Negotiations are not over — that's the message from Purdue Pharma. The OxyContin maker is responding to reports that it's preparing to file bankruptcy rather than reach settlements over opioid lawsuits.
In a statement to NPR Sunday night, the drug firm said it "believes a settlement that benefits the American public now is a far better path than years of wasteful litigation and appeals." The company also said it will continue negotiations toward a resolution that's in the public interest.
This follows reports Saturday that talks toward a national settlement between the members of the Sackler family, who own Purdue Pharma, and lawyers representing local governments had reached an impasse. In an email obtained by the Associated Press, two attorneys general directly involved in the talks predicted that the company would be filing for bankruptcy “imminently.” The reason? The Sackler family declined an offer that would have forced them to pay billions of dollars to states to compensate for their role in the opioid epidemic.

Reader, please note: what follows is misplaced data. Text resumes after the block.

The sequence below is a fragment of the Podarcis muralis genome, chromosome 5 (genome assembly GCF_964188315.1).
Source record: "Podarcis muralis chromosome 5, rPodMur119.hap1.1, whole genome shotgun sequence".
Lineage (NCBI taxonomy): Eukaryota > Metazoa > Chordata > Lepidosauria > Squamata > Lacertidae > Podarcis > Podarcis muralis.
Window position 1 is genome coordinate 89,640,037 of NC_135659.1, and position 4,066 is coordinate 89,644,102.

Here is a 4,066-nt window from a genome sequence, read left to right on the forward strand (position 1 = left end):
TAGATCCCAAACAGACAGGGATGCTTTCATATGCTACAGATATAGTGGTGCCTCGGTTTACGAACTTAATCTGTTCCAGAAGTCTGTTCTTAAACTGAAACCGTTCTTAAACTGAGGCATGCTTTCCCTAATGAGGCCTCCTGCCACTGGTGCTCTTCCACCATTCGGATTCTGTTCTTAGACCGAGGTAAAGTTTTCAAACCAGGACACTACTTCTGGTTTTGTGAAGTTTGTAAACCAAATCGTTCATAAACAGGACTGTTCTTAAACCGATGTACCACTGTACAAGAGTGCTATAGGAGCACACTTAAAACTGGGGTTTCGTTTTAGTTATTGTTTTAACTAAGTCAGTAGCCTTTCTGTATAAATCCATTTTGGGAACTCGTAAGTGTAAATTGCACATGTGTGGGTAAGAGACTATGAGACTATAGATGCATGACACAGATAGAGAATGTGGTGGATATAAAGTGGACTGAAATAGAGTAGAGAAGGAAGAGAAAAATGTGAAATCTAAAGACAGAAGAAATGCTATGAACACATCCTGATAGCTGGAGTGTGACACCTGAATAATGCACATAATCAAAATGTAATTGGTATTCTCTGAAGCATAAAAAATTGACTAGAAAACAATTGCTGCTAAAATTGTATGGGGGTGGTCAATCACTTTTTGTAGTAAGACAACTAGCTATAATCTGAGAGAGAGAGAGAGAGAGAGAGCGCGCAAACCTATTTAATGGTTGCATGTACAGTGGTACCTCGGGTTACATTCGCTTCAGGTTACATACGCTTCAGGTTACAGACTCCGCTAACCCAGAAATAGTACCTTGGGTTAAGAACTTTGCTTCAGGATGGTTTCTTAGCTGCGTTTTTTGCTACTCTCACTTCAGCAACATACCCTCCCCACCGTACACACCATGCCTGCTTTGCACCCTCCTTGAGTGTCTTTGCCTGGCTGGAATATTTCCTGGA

The possibility of the drug firm filing for bankruptcy is not a new notion. In March, Purdue’s president and chief executive told the Washington Post that bankruptcy “is an option.”
With the trial set to kick off in October, the pressure for a settlement to be reached is growing for not only Purdue Pharma, but numerous other drug makers, distributors and pharmacy chains. Nearly 2,000 lawsuits filed by local governments, unions, hospitals, Native American tribes and lawyers representing babies born in opioid withdrawal have been consolidated into one case that will be overseen by a federal judge in Cleveland.